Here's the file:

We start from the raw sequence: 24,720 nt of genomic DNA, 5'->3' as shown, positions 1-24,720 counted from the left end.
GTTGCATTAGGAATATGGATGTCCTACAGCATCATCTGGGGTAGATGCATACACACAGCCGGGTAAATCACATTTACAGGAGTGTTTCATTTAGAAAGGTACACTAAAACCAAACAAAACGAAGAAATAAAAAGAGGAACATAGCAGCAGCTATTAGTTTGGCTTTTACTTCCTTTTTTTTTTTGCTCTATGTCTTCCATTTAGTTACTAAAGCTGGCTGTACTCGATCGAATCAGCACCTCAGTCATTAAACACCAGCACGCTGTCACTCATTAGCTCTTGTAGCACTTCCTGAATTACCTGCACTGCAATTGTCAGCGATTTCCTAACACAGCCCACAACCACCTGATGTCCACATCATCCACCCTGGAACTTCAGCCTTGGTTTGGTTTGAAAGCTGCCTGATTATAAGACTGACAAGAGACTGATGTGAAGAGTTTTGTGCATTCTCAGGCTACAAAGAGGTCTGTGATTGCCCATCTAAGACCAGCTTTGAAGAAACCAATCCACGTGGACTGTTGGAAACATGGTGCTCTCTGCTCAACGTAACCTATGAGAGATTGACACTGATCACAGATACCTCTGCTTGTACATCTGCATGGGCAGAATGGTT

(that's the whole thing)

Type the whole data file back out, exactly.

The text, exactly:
We start from the raw sequence: 24,720 nt of genomic DNA, 5'->3' as shown, positions 1-24,720 counted from the left end.
GTTGCATTAGGAATATGGATGTCCTACAGCATCATCTGGGGTAGATGCATACACACAGCCGGGTAAATCACATTTACAGGAGTGTTTCATTTAGAAAGGTACACTAAAACCAAACAAAACGAAGAAATAAAAAGAGGAACATAGCAGCAGCTATTAGTTTGGCTTTTACTTCCTTTTTTTTTTTGCTCTATGTCTTCCATTTAGTTACTAAAGCTGGCTGTACTCGATCGAATCAGCACCTCAGTCATTAAACACCAGCACGCTGTCACTCATTAGCTCTTGTAGCACTTCCTGAATTACCTGCACTGCAATTGTCAGCGATTTCCTAACACAGCCCACAACCACCTGATGTCCACATCATCCACCCTGGAACTTCAGCCTTGGTTTGGTTTGAAAGCTGCCTGATTATAAGACTGACAAGAGACTGATGTGAAGAGTTTTGTGCATTCTCAGGCTACAAAGAGGTCTGTGATTGCCCATCTAAGACCAGCTTTGAAGAAACCAATCCACGTGGACTGTTGGAAACATGGTGCTCTCTGCTCAACGTAACCTATGAGAGATTGACACTGATCACAGATACCTCTGCTTGTACATCTGCATGGGCAGAATGGTT